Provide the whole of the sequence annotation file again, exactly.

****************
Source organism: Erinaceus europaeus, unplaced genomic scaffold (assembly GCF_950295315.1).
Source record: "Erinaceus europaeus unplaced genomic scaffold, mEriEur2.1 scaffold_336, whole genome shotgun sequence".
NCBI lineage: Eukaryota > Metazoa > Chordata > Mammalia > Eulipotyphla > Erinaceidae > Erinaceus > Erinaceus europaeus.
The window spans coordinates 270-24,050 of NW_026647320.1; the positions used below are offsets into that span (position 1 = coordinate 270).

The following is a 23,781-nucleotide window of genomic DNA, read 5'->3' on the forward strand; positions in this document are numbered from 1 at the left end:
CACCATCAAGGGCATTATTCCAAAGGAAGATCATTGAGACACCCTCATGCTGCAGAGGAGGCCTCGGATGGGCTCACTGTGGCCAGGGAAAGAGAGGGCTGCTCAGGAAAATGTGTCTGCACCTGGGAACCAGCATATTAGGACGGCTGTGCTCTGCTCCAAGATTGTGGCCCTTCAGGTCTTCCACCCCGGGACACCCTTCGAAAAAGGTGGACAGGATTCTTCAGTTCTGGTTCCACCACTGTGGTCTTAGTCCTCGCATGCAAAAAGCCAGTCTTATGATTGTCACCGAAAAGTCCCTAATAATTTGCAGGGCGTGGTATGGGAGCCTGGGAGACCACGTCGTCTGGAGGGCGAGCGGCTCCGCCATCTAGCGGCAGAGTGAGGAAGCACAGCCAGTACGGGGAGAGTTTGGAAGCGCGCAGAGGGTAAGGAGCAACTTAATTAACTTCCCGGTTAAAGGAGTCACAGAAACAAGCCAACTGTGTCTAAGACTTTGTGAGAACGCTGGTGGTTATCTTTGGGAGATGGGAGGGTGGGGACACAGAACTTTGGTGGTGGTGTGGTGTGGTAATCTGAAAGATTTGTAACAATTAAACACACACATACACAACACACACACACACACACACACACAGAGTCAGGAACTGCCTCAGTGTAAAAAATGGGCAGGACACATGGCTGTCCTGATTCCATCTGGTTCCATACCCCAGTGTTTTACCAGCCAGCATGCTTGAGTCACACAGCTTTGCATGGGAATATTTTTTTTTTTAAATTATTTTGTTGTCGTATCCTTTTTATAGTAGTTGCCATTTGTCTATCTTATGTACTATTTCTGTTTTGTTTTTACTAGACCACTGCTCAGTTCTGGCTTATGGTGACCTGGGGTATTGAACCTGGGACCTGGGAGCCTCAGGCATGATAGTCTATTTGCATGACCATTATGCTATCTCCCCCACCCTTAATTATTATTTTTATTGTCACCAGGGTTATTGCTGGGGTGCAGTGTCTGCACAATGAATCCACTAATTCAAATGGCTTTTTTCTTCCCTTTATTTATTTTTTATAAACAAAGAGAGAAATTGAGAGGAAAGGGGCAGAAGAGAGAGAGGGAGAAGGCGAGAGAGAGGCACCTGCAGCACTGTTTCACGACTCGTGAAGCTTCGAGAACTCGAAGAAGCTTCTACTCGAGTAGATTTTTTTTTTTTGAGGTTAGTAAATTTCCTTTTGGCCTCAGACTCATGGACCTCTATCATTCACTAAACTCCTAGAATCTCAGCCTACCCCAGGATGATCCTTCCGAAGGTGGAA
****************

Source organism: Erinaceus europaeus, unplaced genomic scaffold (assembly GCF_950295315.1).
Source record: "Erinaceus europaeus unplaced genomic scaffold, mEriEur2.1 scaffold_336, whole genome shotgun sequence".
NCBI lineage: Eukaryota > Metazoa > Chordata > Mammalia > Eulipotyphla > Erinaceidae > Erinaceus > Erinaceus europaeus.
The window spans coordinates 270-24,050 of NW_026647320.1; the positions used below are offsets into that span (position 1 = coordinate 270).

The following is a 23,781-nucleotide window of genomic DNA, read 5'->3' on the forward strand; positions in this document are numbered from 1 at the left end:
CACCATCAAGGGCATTATTCCAAAGGAAGATCATTGAGACACCCTCATGCTGCAGAGGAGGCCTCGGATGGGCTCACTGTGGCCAGGGAAAGAGAGGGCTGCTCAGGAAAATGTGTCTGCACCTGGGAACCAGCATATTAGGACGGCTGTGCTCTGCTCCAAGATTGTGGCCCTTCAGGTCTTCCACCCCGGGACACCCTTCGAAAAAGGTGGACAGGATTCTTCAGTTCTGGTTCCACCACTGTGGTCTTAGTCCTCGCATGCAAAAAGCCAGTCTTATGATTGTCACCGAAAAGTCCCTAATAATTTGCAGGGCGTGGTATGGGAGCCTGGGAGACCACGTCGTCTGGAGGGCGAGCGGCTCCGCCATCTAGCGGCAGAGTGAGGAAGCACAGCCAGTACGGGGAGAGTTTGGAAGCGCGCAGAGGGTAAGGAGCAACTTAATTAACTTCCCGGTTAAAGGAGTCACAGAAACAAGCCAACTGTGTCTAAGACTTTGTGAGAACGCTGGTGGTTATCTTTGGGAGATGGGAGGGTGGGGACACAGAACTTTGGTGGTGGTGTGGTGTGGTAATCTGAAAGATTTGTAACAATTAAACACACACATACACAACACACACACACACACACACACACAGAGTCAGGAACTGCCTCAGTGTAAAAAATGGGCAGGACACATGGCTGTCCTGATTCCATCTGGTTCCATACCCCAGTGTTTTACCAGCCAGCATGCTTGAGTCACACAGCTTTGCATGGGAATATTTTTTTTTTTAAATTATTTTGTTGTCGTATCCTTTTTATAGTAGTTGCCATTTGTCTATCTTATGTACTATTTCTGTTTTGTTTTTACTAGACCACTGCTCAGTTCTGGCTTATGGTGACCTGGGGTATTGAACCTGGGACCTGGGAGCCTCAGGCATGATAGTCTATTTGCATGACCATTATGCTATCTCCCCCACCCTTAATTATTATTTTTATTGTCACCAGGGTTATTGCTGGGGTGCAGTGTCTGCACAATGAATCCACTAATTCAAATGGCTTTTTTCTTCCCTTTATTTATTTTTTATAAACAAAGAGAGAAATTGAGAGGAAAGGGGCAGAAGAGAGAGAGGGAGAAGGCGAGAGAGAGGCACCTGCAGCACTGTTTCACGACTCGTGAAGCTTCGAGAACTCGAAGAAGCTTCTACTCGAGTAGATTTTTTTTTTTTGAGGTTAGTAAATTTCCTTTTGGCCTCAGACTCATGGACCTCTATCATTCACTAAACTCCTAGAATCTCAGCCTACCCCAGGATGATCCTTCCGAAGGTGGAA